After Sexual Assault Allegations Revealed by Haaretz, Zaka Founder Relinquishes Israel Prize

Haaretz investigation revealed that Yehuda Meshi-Zahav took advantage of his position for decades with knowledge of others ■ Police morning they will open a probe into the accusations

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Zaka founder Yehuda Meshi-Zahav at the Knesset in 2009
Zaka founder Yehuda Meshi-Zahav at the Knesset in 2009Credit: Emil Salman / JINI

In the wake of sexual assault allegations revealed in a Haaretz report published Thursday, Yehuda Meshi-Zahav, founder of the Zaka rescue organization and recent recipient of the Israel Prize for Lifetime Achievement, announced Friday that he is relinquishing his prize and stepping down from his role at the organization.

Following the Haaretz report, the Israel Police announced Friday morning that they will open a probe into the claims against Meshi-Zahav.

In a letter to Zaka's members and volunteers, Meshi-Zahav explained that he was relinquishing his prize "out of deep concern for this holy organization that I have built with my own two hands." Meshi-Zahav added, "I have drawn the obvious conclusion from this storm – Even if the accusations against me are baseless, and most likely gossip and a settling of vendettas against me."

"As a first step, I am asking to relinquish the honor bestowed upon me with the decision to award me the Israel Prize," Meshi-Zahav said. "Secondly, the situation I find myself in necessitates that I temporarily step down from my position at the organization until the storm passes," Meshi-Zahav said.

Zaka said on Friday that its members and volunteers were completely shocked by the revelations. "The organization's management trusts the investigative authorities to examine, in the most professional manner, the issues that require a probe," it said in a statement. The organization added that Zaka's mission "is stronger than any consideration or role, and the organization will continue to conduct its work for the sake of Israel's citizens, with dedication and loyalty."

The investigation published in Haaretz provided evidence of assault and sexual exploitation by Meshi-Zahav going back to the 1980s. Six accusers told Haaretz that Meshi-Zahav took advantage of his status, power, money and even the organization he heads to assault teenagers and younger children, both boys and girls, without regard to the ages, gender or matial status of his victims. According to the investigation, many around Meshi-Zahav reportedly knew about his actions, but did not tell anyone or report him to the police.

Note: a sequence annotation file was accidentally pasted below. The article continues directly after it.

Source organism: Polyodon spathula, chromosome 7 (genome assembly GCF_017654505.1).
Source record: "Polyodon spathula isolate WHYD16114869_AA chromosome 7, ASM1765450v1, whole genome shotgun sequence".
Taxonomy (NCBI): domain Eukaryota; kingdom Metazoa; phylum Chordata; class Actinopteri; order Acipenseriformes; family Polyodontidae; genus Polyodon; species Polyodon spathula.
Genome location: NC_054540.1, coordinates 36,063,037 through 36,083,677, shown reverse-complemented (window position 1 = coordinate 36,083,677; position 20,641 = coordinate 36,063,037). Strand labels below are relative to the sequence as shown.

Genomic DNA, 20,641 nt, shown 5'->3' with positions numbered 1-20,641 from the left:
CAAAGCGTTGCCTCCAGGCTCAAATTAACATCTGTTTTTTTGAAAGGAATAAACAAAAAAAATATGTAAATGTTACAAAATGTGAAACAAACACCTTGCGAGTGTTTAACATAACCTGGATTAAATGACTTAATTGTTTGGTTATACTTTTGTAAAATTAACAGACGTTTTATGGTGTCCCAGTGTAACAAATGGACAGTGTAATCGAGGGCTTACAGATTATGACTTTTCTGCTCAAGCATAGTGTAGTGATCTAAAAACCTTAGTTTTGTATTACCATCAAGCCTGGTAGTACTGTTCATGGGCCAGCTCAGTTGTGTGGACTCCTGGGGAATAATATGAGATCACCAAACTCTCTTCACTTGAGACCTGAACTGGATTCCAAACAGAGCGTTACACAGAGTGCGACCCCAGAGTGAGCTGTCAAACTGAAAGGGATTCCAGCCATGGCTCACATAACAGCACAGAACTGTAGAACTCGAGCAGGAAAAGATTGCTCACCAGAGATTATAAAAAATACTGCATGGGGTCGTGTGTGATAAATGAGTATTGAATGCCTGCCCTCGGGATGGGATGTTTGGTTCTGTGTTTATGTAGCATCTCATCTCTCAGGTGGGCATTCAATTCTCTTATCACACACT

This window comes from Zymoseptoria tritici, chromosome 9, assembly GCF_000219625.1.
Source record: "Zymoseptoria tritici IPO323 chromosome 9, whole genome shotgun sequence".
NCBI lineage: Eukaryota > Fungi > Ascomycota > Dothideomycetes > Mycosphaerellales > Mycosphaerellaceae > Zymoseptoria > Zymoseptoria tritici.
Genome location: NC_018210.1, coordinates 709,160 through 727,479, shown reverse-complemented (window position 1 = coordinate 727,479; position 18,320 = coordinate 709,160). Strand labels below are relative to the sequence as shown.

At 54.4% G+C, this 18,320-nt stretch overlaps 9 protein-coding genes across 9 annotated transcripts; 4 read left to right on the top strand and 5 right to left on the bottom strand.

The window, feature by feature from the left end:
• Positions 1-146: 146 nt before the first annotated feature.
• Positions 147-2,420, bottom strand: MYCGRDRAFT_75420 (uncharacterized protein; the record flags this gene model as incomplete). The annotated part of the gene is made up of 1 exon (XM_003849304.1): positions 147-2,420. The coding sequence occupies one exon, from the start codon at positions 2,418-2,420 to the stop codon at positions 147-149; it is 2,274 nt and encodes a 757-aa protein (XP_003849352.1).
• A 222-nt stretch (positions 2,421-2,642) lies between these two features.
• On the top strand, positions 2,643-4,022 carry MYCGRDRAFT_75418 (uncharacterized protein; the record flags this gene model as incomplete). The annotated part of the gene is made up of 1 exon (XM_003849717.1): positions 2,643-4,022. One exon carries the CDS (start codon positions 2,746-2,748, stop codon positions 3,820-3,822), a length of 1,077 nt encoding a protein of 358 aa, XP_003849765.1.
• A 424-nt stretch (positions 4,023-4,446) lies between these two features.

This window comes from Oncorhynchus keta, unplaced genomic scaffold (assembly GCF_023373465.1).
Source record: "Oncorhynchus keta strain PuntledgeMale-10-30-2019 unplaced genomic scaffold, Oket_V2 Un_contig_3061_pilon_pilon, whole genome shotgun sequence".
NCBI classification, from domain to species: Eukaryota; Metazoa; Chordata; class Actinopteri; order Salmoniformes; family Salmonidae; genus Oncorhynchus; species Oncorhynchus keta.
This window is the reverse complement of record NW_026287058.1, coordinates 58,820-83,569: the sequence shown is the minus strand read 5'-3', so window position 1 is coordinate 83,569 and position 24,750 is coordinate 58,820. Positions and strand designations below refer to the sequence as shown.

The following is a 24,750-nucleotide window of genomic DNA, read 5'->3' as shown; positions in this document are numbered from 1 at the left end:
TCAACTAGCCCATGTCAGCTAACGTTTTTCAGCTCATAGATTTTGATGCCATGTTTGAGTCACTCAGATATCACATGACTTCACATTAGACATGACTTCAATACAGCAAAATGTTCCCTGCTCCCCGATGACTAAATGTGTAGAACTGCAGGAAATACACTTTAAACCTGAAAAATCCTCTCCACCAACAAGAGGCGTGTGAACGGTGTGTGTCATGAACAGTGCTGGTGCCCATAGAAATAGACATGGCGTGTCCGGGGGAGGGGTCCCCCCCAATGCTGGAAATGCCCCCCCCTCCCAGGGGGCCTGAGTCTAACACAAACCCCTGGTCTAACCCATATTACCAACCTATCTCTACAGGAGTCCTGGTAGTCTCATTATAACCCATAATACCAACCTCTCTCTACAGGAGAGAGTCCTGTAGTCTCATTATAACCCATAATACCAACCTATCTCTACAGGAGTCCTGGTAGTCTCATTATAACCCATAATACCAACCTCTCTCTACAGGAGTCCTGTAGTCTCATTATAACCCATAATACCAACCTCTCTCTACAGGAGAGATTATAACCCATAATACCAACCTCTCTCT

Because the statute of limitations applies to much of the testimony presented in the Haaretz investigation, the police will not be able to investigate it further. However, the statute of limitations has not run out with respect to the case of Z., who claims she was forcibly stripped and raped by Meshi-Zahav when she was in her 20s. That investigation can resume from where it left off, when it was closed in 2014. In addition, more allegations will likely come to light now that the police has opened an investigation and in the wake of the Haaretz investigation.

Earlier on Friday, Labor Chairwoman Merav Michaeli had praised the police for their prompt response, shared her hopes that the investigation soon be completed and emphasized that the police should respond this way in all sexual assault cases. She also noted that while the evidence presented is difficult and shocking, "we believe the victims who unveiled their abuse with great courage."

As she had on Thursday, Michaeli once more called on the Education Minister to suspend the grant of the Israel Prize to Meshi-Zahav, characterizing it as a "necessary step in light of the publication of the [Haaretz] investigation until the end of the police investigation into the matter."

Yamina lawmaker Matan Kahana said on Friday afternoon that it's worth holding off on giving Meshi-Zahav the prize, pending the results of the investigation, while expressing hope that the allegations are not true.

The Haaretz investigation brought, among other things, the story of N. who began volunteering at Zaka in the mid-1990s when he was 16, and thereby got to know Meshi-Zahav. According to N., Meshi-Zahav wanted to have full intercourse with him and repeatedly tried to persuade him." We did everything, but there was no penetration. He tried a few times and I refused. "

In return for the sex he received other “rewards,” standard practice for Meshi-Zahav, according to the testimonies obtained by Haaretz. He would give money and gifts to men and women with whom he was having a sexual relationship.

In some cases he “paid” them in other ways. N., for example, received occasional rides to Tel Aviv for meetings with prostitutes. Other time he was sent on sexual encounters with other women Meshi-Zahav knew.

This month Meshi-Zahav was named a winner of an Israel Prize, the country’s most prestigious award, for his life’s work and contribution to society. The award is due to be bestowed on Independence Day next month.

Meshi-Zahav denied all allegations brought against him in a lengthy response to Haaretz's request for comment ahead of the publication of the investigation. "Publication of this article is an attempt to settle accounts with me and, regrettably, to destroy me as well."

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